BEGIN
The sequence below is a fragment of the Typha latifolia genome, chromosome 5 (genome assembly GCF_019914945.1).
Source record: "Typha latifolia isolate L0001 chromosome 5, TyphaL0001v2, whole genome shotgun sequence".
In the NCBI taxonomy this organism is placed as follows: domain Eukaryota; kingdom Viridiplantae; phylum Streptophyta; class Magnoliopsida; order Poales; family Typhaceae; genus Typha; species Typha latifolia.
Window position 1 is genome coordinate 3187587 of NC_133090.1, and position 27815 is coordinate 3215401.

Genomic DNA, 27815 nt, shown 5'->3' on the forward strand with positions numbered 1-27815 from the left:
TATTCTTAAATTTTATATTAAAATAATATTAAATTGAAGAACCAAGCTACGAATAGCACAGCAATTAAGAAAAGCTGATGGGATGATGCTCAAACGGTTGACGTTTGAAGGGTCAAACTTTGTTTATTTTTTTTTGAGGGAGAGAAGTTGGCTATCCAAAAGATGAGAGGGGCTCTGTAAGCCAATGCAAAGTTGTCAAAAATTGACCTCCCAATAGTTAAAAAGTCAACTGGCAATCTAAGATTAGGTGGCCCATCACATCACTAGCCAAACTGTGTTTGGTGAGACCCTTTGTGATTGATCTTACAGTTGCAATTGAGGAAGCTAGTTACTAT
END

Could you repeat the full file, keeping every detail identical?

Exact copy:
The sequence below is a fragment of the Typha latifolia genome, chromosome 5 (genome assembly GCF_019914945.1).
Source record: "Typha latifolia isolate L0001 chromosome 5, TyphaL0001v2, whole genome shotgun sequence".
In the NCBI taxonomy this organism is placed as follows: domain Eukaryota; kingdom Viridiplantae; phylum Streptophyta; class Magnoliopsida; order Poales; family Typhaceae; genus Typha; species Typha latifolia.
Window position 1 is genome coordinate 3187587 of NC_133090.1, and position 27815 is coordinate 3215401.

Genomic DNA, 27815 nt, shown 5'->3' on the forward strand with positions numbered 1-27815 from the left:
TATTCTTAAATTTTATATTAAAATAATATTAAATTGAAGAACCAAGCTACGAATAGCACAGCAATTAAGAAAAGCTGATGGGATGATGCTCAAACGGTTGACGTTTGAAGGGTCAAACTTTGTTTATTTTTTTTTGAGGGAGAGAAGTTGGCTATCCAAAAGATGAGAGGGGCTCTGTAAGCCAATGCAAAGTTGTCAAAAATTGACCTCCCAATAGTTAAAAAGTCAACTGGCAATCTAAGATTAGGTGGCCCATCACATCACTAGCCAAACTGTGTTTGGTGAGACCCTTTGTGATTGATCTTACAGTTGCAATTGAGGAAGCTAGTTACTAT